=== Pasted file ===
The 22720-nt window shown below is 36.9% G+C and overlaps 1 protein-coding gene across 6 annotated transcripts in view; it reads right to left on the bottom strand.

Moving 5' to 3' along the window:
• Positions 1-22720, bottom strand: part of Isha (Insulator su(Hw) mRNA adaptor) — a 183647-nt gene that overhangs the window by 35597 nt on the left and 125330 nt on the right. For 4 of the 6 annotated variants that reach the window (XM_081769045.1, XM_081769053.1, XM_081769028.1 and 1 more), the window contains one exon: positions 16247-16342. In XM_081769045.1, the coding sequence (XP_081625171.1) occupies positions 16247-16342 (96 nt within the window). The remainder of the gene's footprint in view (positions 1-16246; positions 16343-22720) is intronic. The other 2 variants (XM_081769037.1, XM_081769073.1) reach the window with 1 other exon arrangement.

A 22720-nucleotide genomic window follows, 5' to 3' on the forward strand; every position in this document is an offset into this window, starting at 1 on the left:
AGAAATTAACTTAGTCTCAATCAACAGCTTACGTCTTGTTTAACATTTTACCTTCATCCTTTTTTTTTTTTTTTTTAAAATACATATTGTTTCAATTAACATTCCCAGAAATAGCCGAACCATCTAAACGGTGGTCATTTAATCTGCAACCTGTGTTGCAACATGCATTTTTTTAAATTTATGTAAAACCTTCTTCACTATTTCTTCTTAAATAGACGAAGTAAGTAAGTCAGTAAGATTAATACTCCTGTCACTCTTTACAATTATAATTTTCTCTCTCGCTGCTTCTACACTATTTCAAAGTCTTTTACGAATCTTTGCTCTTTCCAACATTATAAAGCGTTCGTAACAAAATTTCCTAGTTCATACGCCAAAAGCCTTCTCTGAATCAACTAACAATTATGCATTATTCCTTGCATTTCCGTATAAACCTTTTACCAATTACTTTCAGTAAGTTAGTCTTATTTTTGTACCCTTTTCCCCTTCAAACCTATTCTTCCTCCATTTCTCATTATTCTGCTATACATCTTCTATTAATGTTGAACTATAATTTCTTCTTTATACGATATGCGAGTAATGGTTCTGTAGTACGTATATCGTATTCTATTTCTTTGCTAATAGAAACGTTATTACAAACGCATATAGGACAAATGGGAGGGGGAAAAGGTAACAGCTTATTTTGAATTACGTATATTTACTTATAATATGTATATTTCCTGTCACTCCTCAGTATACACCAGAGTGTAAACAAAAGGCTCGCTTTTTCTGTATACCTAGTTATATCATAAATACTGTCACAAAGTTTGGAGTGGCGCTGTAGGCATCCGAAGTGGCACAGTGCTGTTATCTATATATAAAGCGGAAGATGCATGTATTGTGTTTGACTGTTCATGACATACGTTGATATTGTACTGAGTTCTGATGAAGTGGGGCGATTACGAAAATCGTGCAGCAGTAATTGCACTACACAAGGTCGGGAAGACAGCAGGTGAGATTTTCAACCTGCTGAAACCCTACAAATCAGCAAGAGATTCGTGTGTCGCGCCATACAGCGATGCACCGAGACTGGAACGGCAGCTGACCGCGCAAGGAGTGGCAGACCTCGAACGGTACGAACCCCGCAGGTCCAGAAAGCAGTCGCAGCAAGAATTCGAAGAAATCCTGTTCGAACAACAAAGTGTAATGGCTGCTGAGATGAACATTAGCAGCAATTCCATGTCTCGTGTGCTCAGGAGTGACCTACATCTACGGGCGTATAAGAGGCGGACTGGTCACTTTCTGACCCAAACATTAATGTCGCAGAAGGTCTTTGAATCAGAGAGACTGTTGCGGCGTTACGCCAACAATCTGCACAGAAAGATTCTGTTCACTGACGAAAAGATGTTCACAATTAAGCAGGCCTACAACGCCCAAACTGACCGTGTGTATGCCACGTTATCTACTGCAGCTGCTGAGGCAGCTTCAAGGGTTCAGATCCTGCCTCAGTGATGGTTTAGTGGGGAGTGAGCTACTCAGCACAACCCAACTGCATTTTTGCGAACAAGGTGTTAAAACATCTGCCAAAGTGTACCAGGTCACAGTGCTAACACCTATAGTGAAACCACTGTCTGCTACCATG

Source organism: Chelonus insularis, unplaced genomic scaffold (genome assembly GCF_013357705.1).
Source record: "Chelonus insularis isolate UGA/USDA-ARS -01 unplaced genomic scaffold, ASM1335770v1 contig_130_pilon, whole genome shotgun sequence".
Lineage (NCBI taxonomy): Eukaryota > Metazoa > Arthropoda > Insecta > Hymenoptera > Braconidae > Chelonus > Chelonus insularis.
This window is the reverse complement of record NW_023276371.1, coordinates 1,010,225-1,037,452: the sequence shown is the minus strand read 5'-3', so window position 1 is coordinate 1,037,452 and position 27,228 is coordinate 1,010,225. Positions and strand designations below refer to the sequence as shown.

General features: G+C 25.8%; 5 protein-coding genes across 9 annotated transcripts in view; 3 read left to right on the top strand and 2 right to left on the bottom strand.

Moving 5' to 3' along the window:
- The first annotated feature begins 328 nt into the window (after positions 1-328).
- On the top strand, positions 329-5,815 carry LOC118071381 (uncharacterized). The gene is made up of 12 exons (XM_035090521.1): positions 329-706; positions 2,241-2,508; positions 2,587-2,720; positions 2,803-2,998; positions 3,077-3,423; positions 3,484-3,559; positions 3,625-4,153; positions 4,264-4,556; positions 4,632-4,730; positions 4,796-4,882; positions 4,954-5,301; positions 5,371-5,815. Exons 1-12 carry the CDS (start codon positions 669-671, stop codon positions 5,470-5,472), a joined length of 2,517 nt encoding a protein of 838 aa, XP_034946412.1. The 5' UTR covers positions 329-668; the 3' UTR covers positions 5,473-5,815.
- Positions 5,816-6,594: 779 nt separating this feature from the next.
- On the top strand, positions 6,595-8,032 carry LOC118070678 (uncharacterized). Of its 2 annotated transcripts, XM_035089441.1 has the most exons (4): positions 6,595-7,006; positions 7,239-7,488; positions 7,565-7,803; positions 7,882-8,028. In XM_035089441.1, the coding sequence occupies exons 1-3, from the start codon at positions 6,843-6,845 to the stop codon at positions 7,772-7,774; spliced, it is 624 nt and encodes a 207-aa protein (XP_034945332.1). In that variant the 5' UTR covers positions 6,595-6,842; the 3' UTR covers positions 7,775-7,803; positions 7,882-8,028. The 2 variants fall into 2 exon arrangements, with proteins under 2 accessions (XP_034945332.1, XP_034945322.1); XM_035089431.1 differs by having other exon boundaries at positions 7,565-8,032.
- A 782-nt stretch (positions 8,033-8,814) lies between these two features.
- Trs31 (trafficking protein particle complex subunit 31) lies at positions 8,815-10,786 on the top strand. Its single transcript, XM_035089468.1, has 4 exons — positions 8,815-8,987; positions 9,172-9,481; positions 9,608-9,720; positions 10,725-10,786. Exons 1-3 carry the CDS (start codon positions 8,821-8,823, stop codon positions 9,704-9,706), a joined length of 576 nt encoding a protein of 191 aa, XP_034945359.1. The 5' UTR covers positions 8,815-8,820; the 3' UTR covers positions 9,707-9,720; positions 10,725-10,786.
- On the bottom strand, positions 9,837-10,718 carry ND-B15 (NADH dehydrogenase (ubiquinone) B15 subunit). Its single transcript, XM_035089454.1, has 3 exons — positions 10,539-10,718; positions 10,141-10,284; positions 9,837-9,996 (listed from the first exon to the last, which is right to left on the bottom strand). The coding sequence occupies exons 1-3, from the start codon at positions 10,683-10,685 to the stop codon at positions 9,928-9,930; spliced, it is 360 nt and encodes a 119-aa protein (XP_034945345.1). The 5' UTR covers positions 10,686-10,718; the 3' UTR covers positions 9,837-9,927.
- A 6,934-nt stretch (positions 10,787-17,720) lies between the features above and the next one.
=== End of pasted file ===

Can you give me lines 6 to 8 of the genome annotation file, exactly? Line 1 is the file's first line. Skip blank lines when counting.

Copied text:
Source organism: Chelonus insularis, unplaced genomic scaffold (genome assembly GCF_013357705.1).
Source record: "Chelonus insularis isolate UGA/USDA-ARS -01 unplaced genomic scaffold, ASM1335770v1 contig_130_pilon, whole genome shotgun sequence".
Lineage (NCBI taxonomy): Eukaryota > Metazoa > Arthropoda > Insecta > Hymenoptera > Braconidae > Chelonus > Chelonus insularis.